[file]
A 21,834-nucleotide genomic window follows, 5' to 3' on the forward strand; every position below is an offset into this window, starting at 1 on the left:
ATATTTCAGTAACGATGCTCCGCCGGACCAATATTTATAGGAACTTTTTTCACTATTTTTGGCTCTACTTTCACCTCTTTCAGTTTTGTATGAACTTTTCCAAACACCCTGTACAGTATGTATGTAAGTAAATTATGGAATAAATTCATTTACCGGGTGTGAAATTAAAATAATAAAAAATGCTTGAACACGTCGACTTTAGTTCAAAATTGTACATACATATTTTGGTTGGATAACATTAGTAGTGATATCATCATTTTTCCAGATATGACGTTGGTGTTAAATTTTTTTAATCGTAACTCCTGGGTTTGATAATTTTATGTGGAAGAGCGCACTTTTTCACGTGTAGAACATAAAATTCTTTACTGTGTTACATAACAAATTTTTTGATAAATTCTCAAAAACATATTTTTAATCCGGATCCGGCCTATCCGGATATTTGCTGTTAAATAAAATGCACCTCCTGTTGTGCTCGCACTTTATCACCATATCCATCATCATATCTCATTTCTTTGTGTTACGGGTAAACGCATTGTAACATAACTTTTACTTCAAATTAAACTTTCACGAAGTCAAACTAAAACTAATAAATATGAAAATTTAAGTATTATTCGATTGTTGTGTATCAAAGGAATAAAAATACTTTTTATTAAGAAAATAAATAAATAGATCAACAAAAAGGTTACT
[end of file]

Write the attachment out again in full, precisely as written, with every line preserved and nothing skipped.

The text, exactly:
A 21,834-nucleotide genomic window follows, 5' to 3' on the forward strand; every position below is an offset into this window, starting at 1 on the left:
ATATTTCAGTAACGATGCTCCGCCGGACCAATATTTATAGGAACTTTTTTCACTATTTTTGGCTCTACTTTCACCTCTTTCAGTTTTGTATGAACTTTTCCAAACACCCTGTACAGTATGTATGTAAGTAAATTATGGAATAAATTCATTTACCGGGTGTGAAATTAAAATAATAAAAAATGCTTGAACACGTCGACTTTAGTTCAAAATTGTACATACATATTTTGGTTGGATAACATTAGTAGTGATATCATCATTTTTCCAGATATGACGTTGGTGTTAAATTTTTTTAATCGTAACTCCTGGGTTTGATAATTTTATGTGGAAGAGCGCACTTTTTCACGTGTAGAACATAAAATTCTTTACTGTGTTACATAACAAATTTTTTGATAAATTCTCAAAAACATATTTTTAATCCGGATCCGGCCTATCCGGATATTTGCTGTTAAATAAAATGCACCTCCTGTTGTGCTCGCACTTTATCACCATATCCATCATCATATCTCATTTCTTTGTGTTACGGGTAAACGCATTGTAACATAACTTTTACTTCAAATTAAACTTTCACGAAGTCAAACTAAAACTAATAAATATGAAAATTTAAGTATTATTCGATTGTTGTGTATCAAAGGAATAAAAATACTTTTTATTAAGAAAATAAATAAATAGATCAACAAAAAGGTTACT